John Eastman ordered to give more emails to Jan. 6 Capitol riot probe


John Eastman, the University of Colorado Boulders visiting scholar of conservative thought and policy, speaks about his plans to sue the university at a news conference outside of CU Boulder on Thursday, April 29, 2021.

Andy Cross | Denver Post | Getty Images

A federal judge ordered attorney John Eastman on Wednesday to turn over multiple documents to the House select committee investigating the Jan. 6 Capitol riot, including emails allegedly showing efforts to disrupt Congress’ confirmation of former President Donald Trump’s 2020 election loss.

The 33 documents that must be handed over are either not protected by legal privileges, or are exempted from those privileges because they are related to an attempted crime, Judge David Carter wrote.

Eight of Eastman’s emails were subject to that “crime-fraud exception,” according to the order in U.S. District Court in Santa Ana, California.

In four of them, Eastman and other Trump attorneys suggest that a “primary goal” of a court filing “is to delay or otherwise disrupt” the Jan. 6, 2021, congressional vote to confirm President Joe Biden’s electoral victory, the judge ruled.

Another four emails “demonstrate an effort by President Trump and his attorneys to press false claims in federal court for the purpose of delaying the January 6 vote,” Carter wrote.

“The emails show that President Trump knew that the specific numbers of voter fraud were wrong but continued to tout those numbers, both in court and to the public,” Carter wrote.

They messages “are sufficiently related to and in furtherance of a conspiracy to defraud the United States,” the judge ruled.

Lawyers for Eastman did not immediately respond to CNBC’s request for comment on Carter’s order. A spokesman for the Jan. 6 committee did not immediately comment.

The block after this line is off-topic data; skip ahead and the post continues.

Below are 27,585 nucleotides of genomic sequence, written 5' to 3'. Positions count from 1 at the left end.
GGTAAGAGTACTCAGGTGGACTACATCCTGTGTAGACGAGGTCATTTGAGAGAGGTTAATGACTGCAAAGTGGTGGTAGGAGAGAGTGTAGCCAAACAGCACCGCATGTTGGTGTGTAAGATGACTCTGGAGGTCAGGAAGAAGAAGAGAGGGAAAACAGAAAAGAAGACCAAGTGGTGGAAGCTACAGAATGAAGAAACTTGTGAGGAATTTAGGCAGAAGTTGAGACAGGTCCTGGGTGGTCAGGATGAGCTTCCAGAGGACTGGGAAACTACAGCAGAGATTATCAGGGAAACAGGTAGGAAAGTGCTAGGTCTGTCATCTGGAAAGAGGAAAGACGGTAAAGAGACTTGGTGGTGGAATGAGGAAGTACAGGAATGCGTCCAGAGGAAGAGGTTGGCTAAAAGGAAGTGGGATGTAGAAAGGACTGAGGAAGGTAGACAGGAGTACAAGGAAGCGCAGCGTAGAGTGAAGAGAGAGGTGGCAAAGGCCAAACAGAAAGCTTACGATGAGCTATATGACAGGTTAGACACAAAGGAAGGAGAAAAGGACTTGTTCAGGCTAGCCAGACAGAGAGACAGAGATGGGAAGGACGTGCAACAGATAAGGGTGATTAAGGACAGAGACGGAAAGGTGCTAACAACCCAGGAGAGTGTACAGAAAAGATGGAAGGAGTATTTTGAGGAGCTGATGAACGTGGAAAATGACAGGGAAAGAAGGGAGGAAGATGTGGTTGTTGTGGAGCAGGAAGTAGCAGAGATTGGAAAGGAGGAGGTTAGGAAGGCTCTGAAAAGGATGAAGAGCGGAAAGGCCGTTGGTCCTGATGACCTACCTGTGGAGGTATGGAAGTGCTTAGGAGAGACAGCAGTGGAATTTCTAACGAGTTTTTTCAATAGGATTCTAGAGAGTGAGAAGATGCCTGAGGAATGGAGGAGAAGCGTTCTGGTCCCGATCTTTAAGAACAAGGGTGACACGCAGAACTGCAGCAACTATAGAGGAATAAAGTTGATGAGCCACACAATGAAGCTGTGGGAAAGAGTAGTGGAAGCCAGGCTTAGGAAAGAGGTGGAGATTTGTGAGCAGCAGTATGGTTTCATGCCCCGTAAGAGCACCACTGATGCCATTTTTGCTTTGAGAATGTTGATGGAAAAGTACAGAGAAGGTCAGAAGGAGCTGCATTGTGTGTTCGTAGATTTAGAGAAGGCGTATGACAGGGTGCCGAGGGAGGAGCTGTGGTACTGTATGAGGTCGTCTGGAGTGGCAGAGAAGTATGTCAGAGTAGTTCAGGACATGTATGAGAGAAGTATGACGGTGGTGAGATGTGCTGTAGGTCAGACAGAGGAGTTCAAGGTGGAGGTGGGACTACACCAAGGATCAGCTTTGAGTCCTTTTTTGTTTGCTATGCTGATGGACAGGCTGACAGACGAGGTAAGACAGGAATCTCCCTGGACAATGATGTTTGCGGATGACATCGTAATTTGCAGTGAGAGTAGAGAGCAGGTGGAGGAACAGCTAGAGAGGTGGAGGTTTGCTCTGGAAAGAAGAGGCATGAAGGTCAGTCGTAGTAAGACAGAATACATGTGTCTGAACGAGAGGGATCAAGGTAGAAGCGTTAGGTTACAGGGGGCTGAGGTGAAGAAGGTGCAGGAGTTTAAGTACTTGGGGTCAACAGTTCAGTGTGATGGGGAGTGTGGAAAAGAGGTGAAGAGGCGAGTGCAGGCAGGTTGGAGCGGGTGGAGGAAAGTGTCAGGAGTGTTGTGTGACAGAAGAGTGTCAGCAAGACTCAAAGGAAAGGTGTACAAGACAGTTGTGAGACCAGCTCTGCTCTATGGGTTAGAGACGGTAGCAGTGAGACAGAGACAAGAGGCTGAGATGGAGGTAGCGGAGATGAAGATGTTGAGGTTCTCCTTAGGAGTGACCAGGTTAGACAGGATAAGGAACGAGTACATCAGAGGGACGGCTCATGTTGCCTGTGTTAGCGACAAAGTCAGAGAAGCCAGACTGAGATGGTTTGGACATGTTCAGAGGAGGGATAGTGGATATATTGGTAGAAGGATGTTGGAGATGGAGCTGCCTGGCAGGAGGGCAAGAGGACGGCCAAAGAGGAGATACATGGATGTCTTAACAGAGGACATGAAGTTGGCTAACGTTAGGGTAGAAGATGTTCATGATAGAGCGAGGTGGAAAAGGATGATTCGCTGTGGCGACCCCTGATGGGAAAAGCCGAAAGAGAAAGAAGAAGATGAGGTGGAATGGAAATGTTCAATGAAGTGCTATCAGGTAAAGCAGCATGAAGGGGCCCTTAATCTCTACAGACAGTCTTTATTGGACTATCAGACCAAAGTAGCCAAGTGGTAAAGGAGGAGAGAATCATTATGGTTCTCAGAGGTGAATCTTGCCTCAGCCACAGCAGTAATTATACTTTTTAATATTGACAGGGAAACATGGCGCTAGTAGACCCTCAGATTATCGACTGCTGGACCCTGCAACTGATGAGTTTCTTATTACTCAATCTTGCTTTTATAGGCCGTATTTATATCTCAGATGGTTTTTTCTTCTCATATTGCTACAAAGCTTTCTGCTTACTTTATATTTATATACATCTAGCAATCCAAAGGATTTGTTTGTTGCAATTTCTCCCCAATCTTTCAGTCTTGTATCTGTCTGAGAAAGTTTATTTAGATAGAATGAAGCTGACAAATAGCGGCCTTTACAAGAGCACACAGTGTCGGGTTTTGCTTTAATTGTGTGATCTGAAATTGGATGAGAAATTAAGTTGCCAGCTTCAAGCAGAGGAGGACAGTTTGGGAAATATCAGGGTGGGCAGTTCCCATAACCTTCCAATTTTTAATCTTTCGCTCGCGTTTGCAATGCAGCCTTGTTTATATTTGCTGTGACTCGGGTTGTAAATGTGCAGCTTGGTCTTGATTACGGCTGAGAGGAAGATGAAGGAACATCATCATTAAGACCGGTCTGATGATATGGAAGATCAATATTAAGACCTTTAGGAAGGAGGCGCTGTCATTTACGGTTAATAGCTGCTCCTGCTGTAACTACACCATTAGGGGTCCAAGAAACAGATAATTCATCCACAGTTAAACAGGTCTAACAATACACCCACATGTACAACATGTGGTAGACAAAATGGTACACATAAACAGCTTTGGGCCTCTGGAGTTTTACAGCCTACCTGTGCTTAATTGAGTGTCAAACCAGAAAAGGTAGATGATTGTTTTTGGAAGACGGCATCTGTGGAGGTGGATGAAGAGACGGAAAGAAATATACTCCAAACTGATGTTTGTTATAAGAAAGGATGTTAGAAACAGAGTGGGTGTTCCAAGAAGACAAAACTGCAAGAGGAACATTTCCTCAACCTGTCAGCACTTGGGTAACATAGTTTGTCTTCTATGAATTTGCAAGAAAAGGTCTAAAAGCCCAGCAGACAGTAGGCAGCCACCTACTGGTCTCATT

Eastman, a pro-Trump former law school dean at Chapman University, was a key figure leading legal efforts to overturn Biden’s win. He penned a memo outlining a dubious legal strategy for Vice President Mike Pence to reject Electoral College votes for Biden while presiding over a joint session of Congress on Jan. 6.

Pence resisted Trump’s pressure to undo the election results, stoking the then-president’s ire and that of thousands of his supporters, some of whom chanted “hang Mike Pence” as they swarmed the U.S. Capitol.

The select committee in January 2022 issued a subpoena seeking messages sent from Eastman’s Chapman email account between late 2020 and early 2021. Eastman, who had previously declined to produce documents to the Jan. 6 investigators, promptly asked the Santa Ana federal court to block Chapman from complying with the committee’s subpoena for his emails.

Carter ruled in March that Eastman disclose 101 emails to the select committee that were the subject of disputes over legal privileges. In that decision, judge wrote that it was “more likely than not that President Trump corruptly attempted to obstruct the Joint Session of Congress” on Jan. 6.

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